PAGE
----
AN ADAPTIVE AUDITORY-COGNITIVE TRAINING SYSTEM AS A MODERATOR FOR BRAIN PLASTICITY IN OLDER ADULTS WITH NORMAL AND WITH NEURO-COGNITIVE IMPAIRMENT
Introduction: This study aimed to evaluate the effects of a newly developed auditory cognitive training system on speech recognition, central auditory processing and cognition among older adults with normal and with neuro-cognitive impairment. The auditory-cognitive training is a web-based interactive system, developed by Universiti Kebangsaan Malaysia in 2017, which focuses on training speech perception in noise and auditory working memory which included cognitive interferences.
Methods: A randomised controlled trial was conducted on two groups of older adults aged 60 years or above; one group with normal cognition (n=45: 23 treatment and 20 active control) and another group with impaired cognition (n=33: 17 treatment and 16 active control). Subjects in the treatment group underwent auditory-cognitive training (3 times/ week, for 8 consecutive weeks), whereas the control group were assigned to watch documentary videos program for the same frequency and duration. Study outcomes which included Montreal Cognitive Assessment (MoCA), Malay Hearing in Noise Test (MyHint), Dichotic Digit Test (DDT), Gaps in Noise Test (GIN) and Pitch Pattern Sequence Test (PPST) were measured at baseline, week 4, week 8 and week 12.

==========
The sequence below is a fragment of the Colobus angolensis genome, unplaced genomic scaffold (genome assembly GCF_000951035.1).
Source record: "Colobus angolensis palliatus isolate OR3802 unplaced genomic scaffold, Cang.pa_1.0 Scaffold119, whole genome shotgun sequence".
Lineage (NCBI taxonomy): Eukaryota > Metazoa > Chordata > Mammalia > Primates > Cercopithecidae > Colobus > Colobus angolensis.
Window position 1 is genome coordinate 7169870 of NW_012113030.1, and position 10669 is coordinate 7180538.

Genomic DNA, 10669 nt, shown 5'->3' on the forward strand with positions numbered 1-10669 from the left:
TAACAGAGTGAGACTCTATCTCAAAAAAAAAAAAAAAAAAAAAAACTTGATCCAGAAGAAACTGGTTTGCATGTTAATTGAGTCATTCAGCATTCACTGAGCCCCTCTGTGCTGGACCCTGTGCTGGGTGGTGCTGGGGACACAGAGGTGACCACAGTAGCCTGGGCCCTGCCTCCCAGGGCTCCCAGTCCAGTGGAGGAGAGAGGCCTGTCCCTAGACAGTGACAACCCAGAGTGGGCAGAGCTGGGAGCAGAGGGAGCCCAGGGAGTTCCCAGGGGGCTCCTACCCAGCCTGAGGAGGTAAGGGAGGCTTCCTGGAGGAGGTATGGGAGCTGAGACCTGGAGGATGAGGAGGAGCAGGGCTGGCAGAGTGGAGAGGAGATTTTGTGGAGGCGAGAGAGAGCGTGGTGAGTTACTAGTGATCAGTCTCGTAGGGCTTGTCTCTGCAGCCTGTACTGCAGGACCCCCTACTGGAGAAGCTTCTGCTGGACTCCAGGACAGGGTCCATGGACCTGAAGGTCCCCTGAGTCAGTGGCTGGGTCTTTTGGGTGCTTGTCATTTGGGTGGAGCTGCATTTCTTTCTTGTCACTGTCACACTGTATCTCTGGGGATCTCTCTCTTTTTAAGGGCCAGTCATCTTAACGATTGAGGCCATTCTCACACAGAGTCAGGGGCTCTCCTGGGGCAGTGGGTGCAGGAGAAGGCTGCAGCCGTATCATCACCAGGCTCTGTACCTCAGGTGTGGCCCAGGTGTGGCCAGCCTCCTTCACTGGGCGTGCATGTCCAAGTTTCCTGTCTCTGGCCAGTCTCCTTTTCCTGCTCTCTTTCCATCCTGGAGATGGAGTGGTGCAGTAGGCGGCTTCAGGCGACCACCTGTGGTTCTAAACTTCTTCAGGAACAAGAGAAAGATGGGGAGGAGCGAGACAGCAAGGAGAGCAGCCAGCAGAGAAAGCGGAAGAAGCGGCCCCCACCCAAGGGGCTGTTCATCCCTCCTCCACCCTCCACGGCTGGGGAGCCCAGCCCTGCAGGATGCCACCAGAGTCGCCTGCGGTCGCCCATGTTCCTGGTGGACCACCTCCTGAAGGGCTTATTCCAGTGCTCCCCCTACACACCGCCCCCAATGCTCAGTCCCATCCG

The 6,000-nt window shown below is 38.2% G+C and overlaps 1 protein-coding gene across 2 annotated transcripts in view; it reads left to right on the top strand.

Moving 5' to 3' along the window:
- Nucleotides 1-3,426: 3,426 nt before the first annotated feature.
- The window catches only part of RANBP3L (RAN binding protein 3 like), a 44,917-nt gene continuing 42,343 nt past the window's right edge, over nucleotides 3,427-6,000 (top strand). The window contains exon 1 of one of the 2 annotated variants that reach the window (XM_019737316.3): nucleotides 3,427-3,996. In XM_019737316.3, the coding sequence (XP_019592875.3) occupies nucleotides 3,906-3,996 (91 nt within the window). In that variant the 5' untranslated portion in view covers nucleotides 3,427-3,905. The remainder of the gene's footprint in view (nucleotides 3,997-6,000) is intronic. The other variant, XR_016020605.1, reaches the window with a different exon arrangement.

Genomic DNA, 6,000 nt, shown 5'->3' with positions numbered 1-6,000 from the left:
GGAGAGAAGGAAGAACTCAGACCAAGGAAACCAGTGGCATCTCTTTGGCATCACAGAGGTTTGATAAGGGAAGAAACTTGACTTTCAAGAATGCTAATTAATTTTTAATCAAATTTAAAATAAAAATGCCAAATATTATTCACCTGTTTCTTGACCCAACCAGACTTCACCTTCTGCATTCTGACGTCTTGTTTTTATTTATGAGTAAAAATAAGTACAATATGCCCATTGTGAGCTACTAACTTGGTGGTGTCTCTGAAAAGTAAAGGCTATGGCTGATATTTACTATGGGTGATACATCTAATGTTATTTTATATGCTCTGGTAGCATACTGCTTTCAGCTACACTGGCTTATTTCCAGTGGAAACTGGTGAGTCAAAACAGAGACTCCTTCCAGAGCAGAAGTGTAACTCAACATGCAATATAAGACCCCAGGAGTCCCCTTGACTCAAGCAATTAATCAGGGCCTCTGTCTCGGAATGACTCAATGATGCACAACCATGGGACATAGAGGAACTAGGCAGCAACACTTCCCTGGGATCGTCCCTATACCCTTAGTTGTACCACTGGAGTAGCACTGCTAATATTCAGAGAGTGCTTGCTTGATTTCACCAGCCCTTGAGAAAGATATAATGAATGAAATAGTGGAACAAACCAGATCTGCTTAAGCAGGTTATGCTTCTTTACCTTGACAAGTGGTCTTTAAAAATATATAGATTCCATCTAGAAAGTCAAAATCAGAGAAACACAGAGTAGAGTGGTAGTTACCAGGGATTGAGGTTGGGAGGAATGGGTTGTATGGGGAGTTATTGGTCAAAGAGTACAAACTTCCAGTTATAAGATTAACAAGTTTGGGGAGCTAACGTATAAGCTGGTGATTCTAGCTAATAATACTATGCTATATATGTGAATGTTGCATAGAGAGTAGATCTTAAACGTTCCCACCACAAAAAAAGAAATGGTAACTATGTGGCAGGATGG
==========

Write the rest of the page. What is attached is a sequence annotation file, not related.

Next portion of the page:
Results: A repeated measure analysis of variance (ANOVA) revealed significant training effects in speech recognition in quiet, DDT, GIN, PPST (humming) and MoCA pâ€™s (<0.0001 to < 0.05 partial Î·2 (0.125 â€“ 0.327) among the normal cognitive group. In the impaired cognitive group, treatment effects were observed only in DDT (p < 0.001, partial Î·2 = 0.139) and MoCA (p < 0.0001, partial Î·2 = 0.495. The training-related improvements were sustained up to four weeks after the training end.
Conclusion: The newly developed auditory-cognitive training system (UKMTM) has a potential to be used in auditory rehabilitation of older adults with normal and with neuro-cognitive impairment.